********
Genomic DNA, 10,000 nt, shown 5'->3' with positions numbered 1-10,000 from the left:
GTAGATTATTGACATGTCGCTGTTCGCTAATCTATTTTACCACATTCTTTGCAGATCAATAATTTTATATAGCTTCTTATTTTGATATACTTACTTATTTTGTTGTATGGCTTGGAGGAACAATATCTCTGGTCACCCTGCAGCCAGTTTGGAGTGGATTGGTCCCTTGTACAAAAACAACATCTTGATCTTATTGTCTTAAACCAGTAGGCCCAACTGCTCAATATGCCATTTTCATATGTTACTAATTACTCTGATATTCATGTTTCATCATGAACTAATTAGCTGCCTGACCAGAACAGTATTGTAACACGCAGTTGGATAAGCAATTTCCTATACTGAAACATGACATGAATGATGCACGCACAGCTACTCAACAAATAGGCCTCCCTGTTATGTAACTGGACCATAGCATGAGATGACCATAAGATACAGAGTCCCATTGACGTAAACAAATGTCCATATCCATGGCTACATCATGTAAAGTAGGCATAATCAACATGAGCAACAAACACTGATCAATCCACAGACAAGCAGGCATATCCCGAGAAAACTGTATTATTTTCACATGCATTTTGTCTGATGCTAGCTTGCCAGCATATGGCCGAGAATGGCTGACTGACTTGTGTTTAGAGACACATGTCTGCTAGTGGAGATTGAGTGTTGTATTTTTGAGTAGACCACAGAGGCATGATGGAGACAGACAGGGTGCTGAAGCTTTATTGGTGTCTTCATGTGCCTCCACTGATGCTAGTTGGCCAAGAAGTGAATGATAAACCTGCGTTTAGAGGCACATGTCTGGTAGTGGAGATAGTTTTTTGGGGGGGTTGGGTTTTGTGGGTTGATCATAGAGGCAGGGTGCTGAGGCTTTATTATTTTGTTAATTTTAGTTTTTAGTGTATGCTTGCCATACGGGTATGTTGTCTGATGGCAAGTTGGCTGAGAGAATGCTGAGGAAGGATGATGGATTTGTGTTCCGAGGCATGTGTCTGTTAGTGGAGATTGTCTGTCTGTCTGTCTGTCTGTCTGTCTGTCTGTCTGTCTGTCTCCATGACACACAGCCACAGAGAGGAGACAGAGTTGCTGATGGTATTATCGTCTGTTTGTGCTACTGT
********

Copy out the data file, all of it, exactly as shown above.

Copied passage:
Genomic DNA, 10,000 nt, shown 5'->3' with positions numbered 1-10,000 from the left:
GTAGATTATTGACATGTCGCTGTTCGCTAATCTATTTTACCACATTCTTTGCAGATCAATAATTTTATATAGCTTCTTATTTTGATATACTTACTTATTTTGTTGTATGGCTTGGAGGAACAATATCTCTGGTCACCCTGCAGCCAGTTTGGAGTGGATTGGTCCCTTGTACAAAAACAACATCTTGATCTTATTGTCTTAAACCAGTAGGCCCAACTGCTCAATATGCCATTTTCATATGTTACTAATTACTCTGATATTCATGTTTCATCATGAACTAATTAGCTGCCTGACCAGAACAGTATTGTAACACGCAGTTGGATAAGCAATTTCCTATACTGAAACATGACATGAATGATGCACGCACAGCTACTCAACAAATAGGCCTCCCTGTTATGTAACTGGACCATAGCATGAGATGACCATAAGATACAGAGTCCCATTGACGTAAACAAATGTCCATATCCATGGCTACATCATGTAAAGTAGGCATAATCAACATGAGCAACAAACACTGATCAATCCACAGACAAGCAGGCATATCCCGAGAAAACTGTATTATTTTCACATGCATTTTGTCTGATGCTAGCTTGCCAGCATATGGCCGAGAATGGCTGACTGACTTGTGTTTAGAGACACATGTCTGCTAGTGGAGATTGAGTGTTGTATTTTTGAGTAGACCACAGAGGCATGATGGAGACAGACAGGGTGCTGAAGCTTTATTGGTGTCTTCATGTGCCTCCACTGATGCTAGTTGGCCAAGAAGTGAATGATAAACCTGCGTTTAGAGGCACATGTCTGGTAGTGGAGATAGTTTTTTGGGGGGGTTGGGTTTTGTGGGTTGATCATAGAGGCAGGGTGCTGAGGCTTTATTATTTTGTTAATTTTAGTTTTTAGTGTATGCTTGCCATACGGGTATGTTGTCTGATGGCAAGTTGGCTGAGAGAATGCTGAGGAAGGATGATGGATTTGTGTTCCGAGGCATGTGTCTGTTAGTGGAGATTGTCTGTCTGTCTGTCTGTCTGTCTGTCTGTCTGTCTGTCTGTCTCCATGACACACAGCCACAGAGAGGAGACAGAGTTGCTGATGGTATTATCGTCTGTTTGTGCTACTGT